As is often the case in these kinds of matters, the answer is "It depends."
What it depends on are the remaining factors in the calculation of child support, which is governed by Colorado Revised Statutes § 14-10-115. The factors, in addition to the number of overnights for each parent, include:
--Mom's gross income.
--Dad's gross income.
--Work-related or education-related day care. "Education-related refers to the education of a parent who is going back to school to gain skills that will result in greater earnings. These expenses often, but not always, are factored into the calculation.
--The cost of health insurance.
--Any extraordinary medical expenses of the kids.
--Certain other extraordinary expenses, such as special schooling (private schools) for a child, based on the needs of the child.
--Items that adjust the need for support, such as a child's income.
--Child support paid for other children (not of the relationship).
In general, child support often does vary depending on the division of overnights. In families where one parent has the child or children less than 93 overnights annually (less than one-fourth of the time), there will be a Worksheet A calculation. This means that if the children are with the "non-primary" parent less than one-fourth of the time, the same calculation will be used whether there are no overnights with the non-primary parent or 92. The Worksheet B calculation, which often results in lower child support, is only for families where the parent with the lower number of overnights has 93 or more overnights in a year.
So, looking at a worksheet in a post-divorce family with two children in which Mother and Father both earn $5,000 monthly, and mom pays $350 monthly in health insurance, with no other adjustments, here would be the child support amounts, depending on the overnights:
--Kids mainly with Dad, spending 92 or fewer overnights annually with Mom, then Mom pays Dad $674 monthly. This is based on a Worksheet A. The support is $674 whether the children have no overnights or 92 overnights with Mom.
--Kids still mainly with Dad, spending exactly 93 overnights annually with Mom, then Mom pays Dad $449 monthly. This is based on a Worksheet B, as are the two calculations immediately below. Note that the one overnight caused the child support to go down $225 monthly.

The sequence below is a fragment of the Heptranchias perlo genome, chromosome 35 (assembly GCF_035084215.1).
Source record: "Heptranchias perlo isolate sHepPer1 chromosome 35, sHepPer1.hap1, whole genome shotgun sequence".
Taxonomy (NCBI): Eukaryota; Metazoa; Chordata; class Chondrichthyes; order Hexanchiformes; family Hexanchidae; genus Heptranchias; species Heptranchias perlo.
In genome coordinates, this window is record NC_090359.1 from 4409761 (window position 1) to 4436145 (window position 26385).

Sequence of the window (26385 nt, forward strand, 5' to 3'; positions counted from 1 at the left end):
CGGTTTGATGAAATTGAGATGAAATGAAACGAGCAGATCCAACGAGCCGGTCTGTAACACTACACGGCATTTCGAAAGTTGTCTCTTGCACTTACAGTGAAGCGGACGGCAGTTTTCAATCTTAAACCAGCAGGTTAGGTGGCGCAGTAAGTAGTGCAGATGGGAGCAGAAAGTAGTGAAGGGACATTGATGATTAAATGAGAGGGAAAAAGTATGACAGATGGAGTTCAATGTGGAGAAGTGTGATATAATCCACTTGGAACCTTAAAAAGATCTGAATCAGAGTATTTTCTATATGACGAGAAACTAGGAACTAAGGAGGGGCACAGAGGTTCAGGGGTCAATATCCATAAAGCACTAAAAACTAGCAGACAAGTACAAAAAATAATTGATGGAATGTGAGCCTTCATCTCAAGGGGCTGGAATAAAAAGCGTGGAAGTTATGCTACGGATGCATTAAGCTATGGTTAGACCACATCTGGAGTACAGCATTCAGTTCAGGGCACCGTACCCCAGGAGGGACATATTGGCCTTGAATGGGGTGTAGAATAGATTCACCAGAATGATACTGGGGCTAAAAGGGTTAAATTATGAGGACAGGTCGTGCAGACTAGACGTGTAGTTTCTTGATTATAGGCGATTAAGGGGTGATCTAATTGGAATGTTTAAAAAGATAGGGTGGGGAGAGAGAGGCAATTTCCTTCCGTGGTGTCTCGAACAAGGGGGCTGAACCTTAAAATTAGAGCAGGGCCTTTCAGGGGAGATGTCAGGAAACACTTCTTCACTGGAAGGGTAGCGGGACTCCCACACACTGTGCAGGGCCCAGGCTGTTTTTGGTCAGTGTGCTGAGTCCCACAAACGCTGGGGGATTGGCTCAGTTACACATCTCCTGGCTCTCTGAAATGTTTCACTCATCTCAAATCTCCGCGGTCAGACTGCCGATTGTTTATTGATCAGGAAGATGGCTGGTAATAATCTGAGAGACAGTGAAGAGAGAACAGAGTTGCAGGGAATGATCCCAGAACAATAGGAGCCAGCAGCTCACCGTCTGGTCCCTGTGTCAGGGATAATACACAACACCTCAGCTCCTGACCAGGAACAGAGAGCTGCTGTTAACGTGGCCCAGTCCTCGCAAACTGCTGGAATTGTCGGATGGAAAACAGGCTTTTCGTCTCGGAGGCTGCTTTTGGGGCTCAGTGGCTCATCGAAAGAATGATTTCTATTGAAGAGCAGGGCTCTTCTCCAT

--Children still mainly with Dad, spending 130 overnights annually with Mom, then Mom pays Dad $191 monthly. Worksheet B.
--Still with Dad, spending 165 overnights annually with Mom, then Dad pays mom $53 monthly. The reason Dad owes Mom is because of the $350 monthly health insurance adjustment. Worksheet B.
At the Colorado Judicial Department website, www.courts.state.co.us, there is an interactive child support program where you can plug in numbers and see what the child support would be based upon your situation or a hypothetical set of circumstances.
A word to the wise, however, is that the best approach is "child-centered," that is, the parents try to figure out what is best for their children, in terms of where the kids spend their overnights, and then "let the chips fall where they may," related to the child support.
Another word to the wise – if parents are working off of a Worksheet B, they are supposed to be sharing the expenses of the children, such as extracurricular expenses, clothing costs, school lunches, and all the other expenses associated with raising children.
Finally, it should be noted that judicial officers have the discretion to vary from the child support guidelines, based on the needs of the children and all the circumstances of the case. The reality is that, while there is the ability to deviate from the guidelines, it seldom happens. Most of the time, the judges and magistrates follow the guidelines.
By Doris Truhlar